Overwatch on Xbox One, PlayStation, PC MAG

February 23, 2018
By Soup1039 GOLD, Christiana, Pennsylvania
Soup1039 GOLD, Christiana, Pennsylvania
16 articles 0 photos 2 comments

On May 24,2016, Blizzard’s new shooter “Overwatch” took the world by storm. Although I only recently joined in on the craze, I can already say that the game is different from any shooter I’ve ever seen, and played, to date. Before I continue, let me clarify that I’m playing on an Xbox One, with a microphone.


My initial reaction to the game was awe at how amazing the graphics are. The game immediately loads up with the Blizzard logo, and then a five-minute cinematic play, with Winston explaining a brief background of “Overwatch.” It’s nothing too fancy; you’ll have to go on the official “Overwatch” website for comics and full descriptions of each character. My only criticism is that the cinematic always plays. Although you can skip it, it’s annoying to have to click past every time you load the game. The game takes you into a 10-minute tutorial about the controls. The game automatically makes you play Soldier 76, and only focuses on his abilities. Finally, you’re taken to the menu of the game, and left on your own.


I hopped into a game, and was brought into a character selection menu. On the far right was warnings about team composition, which I found extremely helpful. However, I wish that the tutorial explained the categories of heroes and how to navigate the character selection menu, which I found stressful since the game was constantly telling my team and me to add more tanks, use less supports and snipers, along with other messages. To the left of the warnings was my teammates, and the characters they chose. Below my teammates character icons were the characters themselves, separated by plain icons indicating the role of each character. As you scroll through the characters, they each ‘pop’ up on screen with a large full body image and a head shot from the waist up.
I eventually settled on Mexican Sombra for no real reason but that she looked cool. The game soon started, and I was left to fend on my own with teammates. We were playing on the map Junkertown which I found extremely confusing. Whenever I died, or was eliminated (as Blizzard calls it), I was taken to a random spawn location. I would often get lost, and end up wandering for a few minutes before finally finding an enemy. After engaging, I was able to use a vast amount of abilities which were unique to each character. As I shot (very badly I might add), the controller vibrated and my ultimate percentage rose. Every character has a different ultimate that hinders the other team. The ultimates range from Zenyatta’s healing, to Soldier 76’s never-miss tactical visor. The character I was playing, Sombra, along with the other characters, also had numerous abilities which have various cooldowns – from an eight-second Sombra hack cooldown to a mere four seconds for Doomfist’s rocket punch.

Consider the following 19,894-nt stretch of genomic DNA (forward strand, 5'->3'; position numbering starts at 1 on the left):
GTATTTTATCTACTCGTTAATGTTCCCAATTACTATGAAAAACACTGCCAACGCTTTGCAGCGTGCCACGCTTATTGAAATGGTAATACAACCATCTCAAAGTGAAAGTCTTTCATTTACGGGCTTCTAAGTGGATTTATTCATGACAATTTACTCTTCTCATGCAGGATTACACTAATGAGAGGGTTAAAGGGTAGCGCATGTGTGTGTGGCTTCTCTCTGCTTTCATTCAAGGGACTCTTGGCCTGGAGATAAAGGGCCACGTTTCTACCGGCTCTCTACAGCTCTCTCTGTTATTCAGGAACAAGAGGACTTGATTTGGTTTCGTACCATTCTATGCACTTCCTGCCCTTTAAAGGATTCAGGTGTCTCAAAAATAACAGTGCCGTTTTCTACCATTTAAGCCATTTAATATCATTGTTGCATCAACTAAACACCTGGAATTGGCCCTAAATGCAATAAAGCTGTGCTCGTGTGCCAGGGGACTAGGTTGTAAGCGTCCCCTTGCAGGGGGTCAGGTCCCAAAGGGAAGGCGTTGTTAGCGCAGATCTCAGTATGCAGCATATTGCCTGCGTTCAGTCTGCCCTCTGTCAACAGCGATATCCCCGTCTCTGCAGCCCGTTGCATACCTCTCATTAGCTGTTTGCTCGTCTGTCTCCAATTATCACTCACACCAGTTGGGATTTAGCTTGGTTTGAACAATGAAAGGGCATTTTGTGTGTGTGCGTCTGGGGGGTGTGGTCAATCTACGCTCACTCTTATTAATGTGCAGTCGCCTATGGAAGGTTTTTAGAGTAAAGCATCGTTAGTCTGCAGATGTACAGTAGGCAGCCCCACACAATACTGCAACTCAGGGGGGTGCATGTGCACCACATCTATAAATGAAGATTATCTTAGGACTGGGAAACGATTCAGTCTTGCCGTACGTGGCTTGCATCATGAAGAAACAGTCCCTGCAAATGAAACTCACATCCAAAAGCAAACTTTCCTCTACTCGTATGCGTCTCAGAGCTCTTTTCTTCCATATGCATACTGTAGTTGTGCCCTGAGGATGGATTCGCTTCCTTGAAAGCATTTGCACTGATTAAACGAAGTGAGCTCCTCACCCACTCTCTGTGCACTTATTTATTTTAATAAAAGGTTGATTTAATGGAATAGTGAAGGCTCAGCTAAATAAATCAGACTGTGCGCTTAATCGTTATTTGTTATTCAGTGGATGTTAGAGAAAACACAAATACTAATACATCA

The attention to detail in “Overwatch” definitely blew me away. Each character’s gun, reload, and idle movements are different: Bastion’s weapon swings around like it’s hanging by a thread and rusted, while Soldier 76’s gun is very precise, without a piece out of line. This is very different from “Call Of Duty” or other shooters where the guns are purely functional and don’t display unique characteristics. Another small detail in “Overwatch” is the interesting and interactive dialogue. I found myself listening for the tiny quips of conversation between characters on various maps and times. For instance, Soldier 76 shouts, “Back in my day, we would have had this payload delivered by now!” if the payload isn’t delivered quickly enough. There is even special dialogue for certain skins, if you choose them. The skins vary from simple blues, greens, or yellows, to abstract dresses and backstory clothing. For instance, Pharah has colored skins, but also has one that references her past job as a security guard.


After exploring the maps, skins, and characters, I decided to embark on my final journey: voice chat. “Overwatch” supports the ability to plug in a microphone and chat with other players in games and parties. I plugged in my mic and started talking. I’ve found that unless you’re in competitive mode, people don’t really talk, but I did manage to enough experience with it to offer advice to the new mic users: When you’re adjusting your mic, mute it. No matter what you do, your mic will sound like you’re shoving it down your throat, which will annoy everyone. Also, don’t scream or complain. You’d think that would be obvious, but 60% of the people I’ve met on voice chat speak in screams, or complain that you’re not good enough while they die for 40th time in a match.


My only overall criticism for “Overwatch” is the reporting system. After being thoroughly disappointed by it, I decided to experiement with being the worst player ever. For a week, I threw games, hollered,complained, and jumped off of cliffs on purpose. Even after hundreds of reports, I was never banned, or even warned. If “Overwatch” can fix that, I would be much happier.


A final tip of advice for new players: If you’re coming from “Call Of Duty,” “Halo,” or any other shooter game and you’re looking for a character that hits close to home, try using Soldier 76. As his name suggests, his character is a soldier and a great starting point for new players just trying to get their feet wet in the world of “Overwatch.” 



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